If an assailant enters a room and with all sincerity tells John Doe that he, the assailant, is now going to stab Doe to death, then Doe is under absolutely no obligation to wait until the assailant has in fact begun stabbing him. Why must he place his own life in such perilous danger? The expressed threat by the assailant is more than adequate for Doe to take immediate, lethal action in response.
It would make no difference, in my view, if the assailant told Doe that he would stab Doe to death next week, or next month, or next year. While ‘imminence’ is not irrelevant, I do not think it can, on its own, vest or divest Doe of the natural right to defend himself. Imminence might simply mitigate the intensity of the kind of action Doe may take – for instance, a police report and arrest, versus an immediate act of self-help.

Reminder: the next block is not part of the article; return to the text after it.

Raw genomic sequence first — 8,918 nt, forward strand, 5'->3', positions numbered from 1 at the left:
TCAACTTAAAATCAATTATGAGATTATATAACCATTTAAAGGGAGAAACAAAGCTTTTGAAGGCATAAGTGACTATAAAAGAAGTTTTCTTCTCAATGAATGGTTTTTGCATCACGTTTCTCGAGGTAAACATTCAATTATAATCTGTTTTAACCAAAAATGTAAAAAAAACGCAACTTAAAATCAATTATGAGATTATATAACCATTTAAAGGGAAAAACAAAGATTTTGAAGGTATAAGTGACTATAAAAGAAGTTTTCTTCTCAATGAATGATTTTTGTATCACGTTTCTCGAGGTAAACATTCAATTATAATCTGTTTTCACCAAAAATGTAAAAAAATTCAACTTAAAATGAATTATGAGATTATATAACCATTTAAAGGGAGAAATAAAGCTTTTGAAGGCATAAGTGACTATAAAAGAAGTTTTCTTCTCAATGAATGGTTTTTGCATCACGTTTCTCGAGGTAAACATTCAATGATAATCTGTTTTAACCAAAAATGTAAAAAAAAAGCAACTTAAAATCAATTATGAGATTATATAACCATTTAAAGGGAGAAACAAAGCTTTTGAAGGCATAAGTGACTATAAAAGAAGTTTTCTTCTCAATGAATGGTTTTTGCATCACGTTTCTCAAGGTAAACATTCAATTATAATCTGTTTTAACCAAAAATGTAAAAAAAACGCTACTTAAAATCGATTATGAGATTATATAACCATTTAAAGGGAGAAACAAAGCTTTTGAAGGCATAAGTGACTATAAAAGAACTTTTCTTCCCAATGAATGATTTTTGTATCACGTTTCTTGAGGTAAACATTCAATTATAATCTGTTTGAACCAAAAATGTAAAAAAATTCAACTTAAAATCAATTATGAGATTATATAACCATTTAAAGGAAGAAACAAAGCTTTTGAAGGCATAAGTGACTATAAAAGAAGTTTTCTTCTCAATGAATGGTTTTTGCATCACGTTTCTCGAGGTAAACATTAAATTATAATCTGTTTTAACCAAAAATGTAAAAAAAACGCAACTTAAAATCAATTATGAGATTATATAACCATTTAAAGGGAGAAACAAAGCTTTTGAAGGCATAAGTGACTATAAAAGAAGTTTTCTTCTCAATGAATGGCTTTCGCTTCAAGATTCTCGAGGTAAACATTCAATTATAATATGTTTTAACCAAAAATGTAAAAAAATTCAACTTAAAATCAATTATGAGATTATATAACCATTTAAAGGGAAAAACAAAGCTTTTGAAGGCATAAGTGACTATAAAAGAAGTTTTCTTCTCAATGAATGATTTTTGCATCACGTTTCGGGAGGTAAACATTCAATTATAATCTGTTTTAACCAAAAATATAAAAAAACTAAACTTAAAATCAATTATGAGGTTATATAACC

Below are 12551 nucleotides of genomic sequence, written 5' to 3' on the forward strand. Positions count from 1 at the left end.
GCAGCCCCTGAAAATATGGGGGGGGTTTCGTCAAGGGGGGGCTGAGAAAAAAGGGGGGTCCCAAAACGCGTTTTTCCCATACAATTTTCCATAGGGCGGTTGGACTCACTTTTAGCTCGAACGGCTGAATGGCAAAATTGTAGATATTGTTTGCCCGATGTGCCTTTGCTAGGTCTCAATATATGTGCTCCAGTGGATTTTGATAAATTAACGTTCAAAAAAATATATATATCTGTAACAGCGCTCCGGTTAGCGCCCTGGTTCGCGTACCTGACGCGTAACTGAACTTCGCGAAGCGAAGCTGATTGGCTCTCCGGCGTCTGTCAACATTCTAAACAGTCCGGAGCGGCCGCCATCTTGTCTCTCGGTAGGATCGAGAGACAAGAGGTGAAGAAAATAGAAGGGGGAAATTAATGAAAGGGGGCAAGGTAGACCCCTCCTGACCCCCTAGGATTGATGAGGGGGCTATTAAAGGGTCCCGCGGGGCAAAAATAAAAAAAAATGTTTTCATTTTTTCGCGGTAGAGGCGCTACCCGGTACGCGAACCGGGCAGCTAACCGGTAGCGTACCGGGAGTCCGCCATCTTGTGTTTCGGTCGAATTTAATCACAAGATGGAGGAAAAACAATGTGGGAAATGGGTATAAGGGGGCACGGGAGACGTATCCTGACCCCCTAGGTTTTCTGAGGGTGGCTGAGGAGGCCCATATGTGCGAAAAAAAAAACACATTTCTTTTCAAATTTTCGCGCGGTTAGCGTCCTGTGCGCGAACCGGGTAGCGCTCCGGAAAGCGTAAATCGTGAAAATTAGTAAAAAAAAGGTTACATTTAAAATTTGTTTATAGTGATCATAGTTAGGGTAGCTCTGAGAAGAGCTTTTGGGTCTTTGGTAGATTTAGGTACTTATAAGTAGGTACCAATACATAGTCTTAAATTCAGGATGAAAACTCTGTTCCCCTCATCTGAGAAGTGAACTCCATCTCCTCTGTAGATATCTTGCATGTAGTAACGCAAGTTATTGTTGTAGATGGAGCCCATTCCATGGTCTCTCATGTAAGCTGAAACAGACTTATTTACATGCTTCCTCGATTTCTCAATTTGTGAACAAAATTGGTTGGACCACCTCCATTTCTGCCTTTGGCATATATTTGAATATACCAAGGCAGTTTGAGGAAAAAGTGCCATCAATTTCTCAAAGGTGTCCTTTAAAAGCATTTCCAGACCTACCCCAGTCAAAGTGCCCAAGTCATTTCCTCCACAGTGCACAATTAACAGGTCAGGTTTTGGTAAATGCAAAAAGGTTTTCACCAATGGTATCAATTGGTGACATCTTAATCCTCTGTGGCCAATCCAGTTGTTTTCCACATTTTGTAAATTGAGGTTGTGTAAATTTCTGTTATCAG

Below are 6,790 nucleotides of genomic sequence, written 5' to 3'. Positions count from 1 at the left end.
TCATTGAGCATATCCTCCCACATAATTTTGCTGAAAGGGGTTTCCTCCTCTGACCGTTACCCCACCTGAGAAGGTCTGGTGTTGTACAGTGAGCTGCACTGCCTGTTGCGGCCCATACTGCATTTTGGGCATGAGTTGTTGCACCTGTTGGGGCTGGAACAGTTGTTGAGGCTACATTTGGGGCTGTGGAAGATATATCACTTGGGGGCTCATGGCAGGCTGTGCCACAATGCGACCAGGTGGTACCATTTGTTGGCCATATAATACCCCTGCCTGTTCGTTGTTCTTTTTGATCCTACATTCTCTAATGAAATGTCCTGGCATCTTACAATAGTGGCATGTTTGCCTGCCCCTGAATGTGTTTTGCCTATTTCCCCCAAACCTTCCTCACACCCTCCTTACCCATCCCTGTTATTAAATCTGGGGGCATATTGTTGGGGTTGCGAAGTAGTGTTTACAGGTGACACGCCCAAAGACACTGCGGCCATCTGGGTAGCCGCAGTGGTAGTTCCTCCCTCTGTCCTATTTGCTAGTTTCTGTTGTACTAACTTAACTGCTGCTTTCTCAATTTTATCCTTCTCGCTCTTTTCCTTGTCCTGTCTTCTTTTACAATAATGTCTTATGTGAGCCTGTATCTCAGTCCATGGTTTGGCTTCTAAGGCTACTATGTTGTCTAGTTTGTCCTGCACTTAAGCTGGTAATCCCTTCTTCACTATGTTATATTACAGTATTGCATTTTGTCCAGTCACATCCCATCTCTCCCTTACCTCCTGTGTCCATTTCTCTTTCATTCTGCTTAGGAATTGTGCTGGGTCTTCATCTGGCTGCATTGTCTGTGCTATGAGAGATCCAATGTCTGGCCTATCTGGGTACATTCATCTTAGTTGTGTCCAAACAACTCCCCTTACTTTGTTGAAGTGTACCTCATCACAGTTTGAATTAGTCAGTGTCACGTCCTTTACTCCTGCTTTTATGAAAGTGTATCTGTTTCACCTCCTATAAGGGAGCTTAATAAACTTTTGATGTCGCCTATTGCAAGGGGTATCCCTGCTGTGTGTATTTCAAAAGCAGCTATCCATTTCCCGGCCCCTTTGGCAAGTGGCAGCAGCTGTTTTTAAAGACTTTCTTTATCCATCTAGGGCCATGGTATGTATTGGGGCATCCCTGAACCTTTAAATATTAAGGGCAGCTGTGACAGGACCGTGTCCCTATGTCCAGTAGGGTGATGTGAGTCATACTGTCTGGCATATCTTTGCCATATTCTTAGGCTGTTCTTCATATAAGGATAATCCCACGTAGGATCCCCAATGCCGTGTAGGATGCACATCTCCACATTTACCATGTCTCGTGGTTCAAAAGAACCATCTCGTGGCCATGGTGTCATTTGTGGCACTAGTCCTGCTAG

Would this have a chilling effect on freedom of expression? Would people become overly cautious about words and deeds that might be interpreted as threats of force?
One can only hope.
The liberal insistence on security of life, liberty, and property, is not meant to be a throat-clearing exercise. If one’s life, liberty, or property is threatened, the one doing the threatening should be placing themselves at risk of some kind of coercive punishment. The battle of ideas is only possible if all the sides of the battle respect the rules of the marketplace of ideas.
If one or more sides reject the very notion that they need to engage in reasoned argument, and regard coercion as a legitimate means to achieve their ends, then they are no longer participants in the battle of ideas, and actual, defensive violence may (and must) be used to neutralise them.
Additionally, we should not have to ‘convince’ anyone that our own lives and property should not be aggressively violated. All individuals are naturally entitled to take the safety of themselves and their assets from the uninvited interference of others, absolutely, for granted.